Tabak, I. (2004). Synergy: A Complement to Emerging Patterns of Distributed Scaffolding. Journal of the Learning Sciences, 13:3, 305-335. Retrieved from https://doi.org/10.1207/s15327809jls1303_3


Tabak, in his paper “Synergy: A Complement to Emerging Patterns of Distributed Scaffolding” (2004) argues that distributed scaffolding can support learning that is viewed “as the appropriation of disciplinary ways of knowing, doing and communicating” (p.329). According to the author, distributed scaffolding refers to instructional designs that integrate multiple social and material supports. The author starts by discussing how instructional materials, strategies, and activities can be interpreted as scaffolding. Then Tabac articulates a framework for guiding instructional design practices that target distributed scaffolding. Specifically, he synthesizes his own and other’s work to present the pedagogical and design rationale of three patterns of distributed scaffolding: a) the differentiated scaffolds, b) the redundant scaffolds, and c) the synergistic scaffolds. Moreover, this paper articulates the third pattern, synergistic scaffolds, for addressing “the complexity of appropriating disciplinary ways of knowing, doing and communicating” (p.330).

A summary of Key Points

This paper presents that various instructional materials and activities can be considered scaffolds and that a framework that employs specific design principles in the materials and activities can be considered distributed scaffolding. Specifically, the author argues that the adjective ‘distributed’ should be used to describe specific patterns of scaffolding that can guide the design of rich learning environments. One principle that is introduced in this paper and complement earlier works is the synergistic scaffold that facilitates multiple supports.

Design principles

A framework that can guide the design of distributed scaffolding employs the following complimentary patterns of distributed scaffolding:

  • Differentiated scaffolding: “its need is addressed by its own scaffold” (p.315).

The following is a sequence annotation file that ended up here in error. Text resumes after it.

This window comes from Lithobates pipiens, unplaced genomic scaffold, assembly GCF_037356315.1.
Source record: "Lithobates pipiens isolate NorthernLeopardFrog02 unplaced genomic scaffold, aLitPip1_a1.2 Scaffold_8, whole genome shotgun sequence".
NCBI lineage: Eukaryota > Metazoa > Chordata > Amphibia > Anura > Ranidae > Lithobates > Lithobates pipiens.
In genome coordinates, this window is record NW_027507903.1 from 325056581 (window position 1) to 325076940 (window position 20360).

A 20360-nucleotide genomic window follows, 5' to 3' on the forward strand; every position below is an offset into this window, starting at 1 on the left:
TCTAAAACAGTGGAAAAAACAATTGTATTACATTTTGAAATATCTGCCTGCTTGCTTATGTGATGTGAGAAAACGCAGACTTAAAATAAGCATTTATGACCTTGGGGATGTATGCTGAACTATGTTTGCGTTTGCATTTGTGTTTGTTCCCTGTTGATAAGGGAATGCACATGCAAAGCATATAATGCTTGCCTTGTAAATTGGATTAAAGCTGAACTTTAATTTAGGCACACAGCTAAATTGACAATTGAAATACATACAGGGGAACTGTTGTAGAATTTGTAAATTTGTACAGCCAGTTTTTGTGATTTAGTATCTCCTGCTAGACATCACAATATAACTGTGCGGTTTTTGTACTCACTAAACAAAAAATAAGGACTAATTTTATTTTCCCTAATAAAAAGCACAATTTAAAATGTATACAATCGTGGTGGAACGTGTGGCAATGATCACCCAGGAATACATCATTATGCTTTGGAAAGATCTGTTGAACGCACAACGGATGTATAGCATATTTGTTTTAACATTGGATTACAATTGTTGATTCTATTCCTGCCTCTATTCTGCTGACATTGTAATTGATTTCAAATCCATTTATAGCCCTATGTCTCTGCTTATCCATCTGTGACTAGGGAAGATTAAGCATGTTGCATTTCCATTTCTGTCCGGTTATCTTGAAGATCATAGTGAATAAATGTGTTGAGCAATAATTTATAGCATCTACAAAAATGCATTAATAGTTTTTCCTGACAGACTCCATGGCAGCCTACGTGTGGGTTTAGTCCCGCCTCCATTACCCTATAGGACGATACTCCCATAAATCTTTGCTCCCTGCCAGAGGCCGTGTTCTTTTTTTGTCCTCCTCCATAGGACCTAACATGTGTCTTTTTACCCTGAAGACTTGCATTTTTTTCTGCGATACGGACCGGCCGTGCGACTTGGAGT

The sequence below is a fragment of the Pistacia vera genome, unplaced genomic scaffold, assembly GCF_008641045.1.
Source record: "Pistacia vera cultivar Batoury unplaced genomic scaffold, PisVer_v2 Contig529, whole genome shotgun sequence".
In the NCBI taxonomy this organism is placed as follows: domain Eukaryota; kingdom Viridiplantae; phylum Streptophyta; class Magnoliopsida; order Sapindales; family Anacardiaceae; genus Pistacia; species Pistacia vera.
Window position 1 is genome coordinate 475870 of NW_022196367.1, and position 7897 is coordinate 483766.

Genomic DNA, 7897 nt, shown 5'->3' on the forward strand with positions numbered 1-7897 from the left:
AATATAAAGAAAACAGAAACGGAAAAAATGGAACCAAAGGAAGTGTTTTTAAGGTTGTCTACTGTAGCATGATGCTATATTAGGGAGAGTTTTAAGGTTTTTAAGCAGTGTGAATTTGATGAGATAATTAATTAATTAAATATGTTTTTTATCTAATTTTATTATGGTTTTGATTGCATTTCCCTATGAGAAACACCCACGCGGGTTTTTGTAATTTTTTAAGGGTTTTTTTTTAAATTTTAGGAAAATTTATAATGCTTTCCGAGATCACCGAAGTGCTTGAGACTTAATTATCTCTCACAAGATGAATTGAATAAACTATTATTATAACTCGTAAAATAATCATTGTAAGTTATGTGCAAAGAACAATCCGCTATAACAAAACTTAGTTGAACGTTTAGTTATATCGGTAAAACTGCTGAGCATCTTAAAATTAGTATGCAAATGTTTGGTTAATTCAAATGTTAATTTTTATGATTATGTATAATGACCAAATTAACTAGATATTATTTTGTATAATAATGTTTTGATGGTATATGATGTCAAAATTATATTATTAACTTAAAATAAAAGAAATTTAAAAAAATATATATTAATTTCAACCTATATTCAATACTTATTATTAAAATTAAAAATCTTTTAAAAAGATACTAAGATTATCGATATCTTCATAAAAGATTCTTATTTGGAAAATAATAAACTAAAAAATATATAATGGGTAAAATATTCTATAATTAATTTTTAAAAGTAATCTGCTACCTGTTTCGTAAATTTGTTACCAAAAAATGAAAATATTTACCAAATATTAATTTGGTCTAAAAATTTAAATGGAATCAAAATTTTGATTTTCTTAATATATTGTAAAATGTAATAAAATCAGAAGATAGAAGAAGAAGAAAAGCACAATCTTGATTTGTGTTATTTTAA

• Redundant scaffolding: “providing multiple scaffolds for each need” (p.317).
  • Synergistic scaffolding: “multiple scaffolds target the same need” (p.319).


Example work

One example comes from the Wood, Bruner, and Ross (1976) study of wooden blocks. Wood designed a toy containing 21 blocks that combine over six layers to form a pyramid. The puzzle has specific characteristics that extend and limit the range of actions and errors. The tutor serves as scaffolding and the scaffolding functions are emerging by the materials as well.

Discussion Questions

  1. How distributed scaffolding can be implemented in the instructional design of computer-based learning environments?
  1. Are current web-based or computer-based tools applying distributing scaffolding in learning environments?
  1. Can you provide an example of a game or learning environment that uses one or all principles of distributed scaffolding?


Additional Resources

  • Sadhana Puntambekar (n.d). Distributed scaffolding interplay of the teacher, peers, curriculum and text in the classroom [Webinar]. In ISLS Naples webinar series. Retrieved from http://isls-naples.psy.lmu.de/intro/index.html


  • Wood, D., Bruner, J. S., & Ross, G. (1976). The role of tutoring in problem solving. Journal of Child Psychology and Psychiatry and Allied Disciplines. 17, 89-100.


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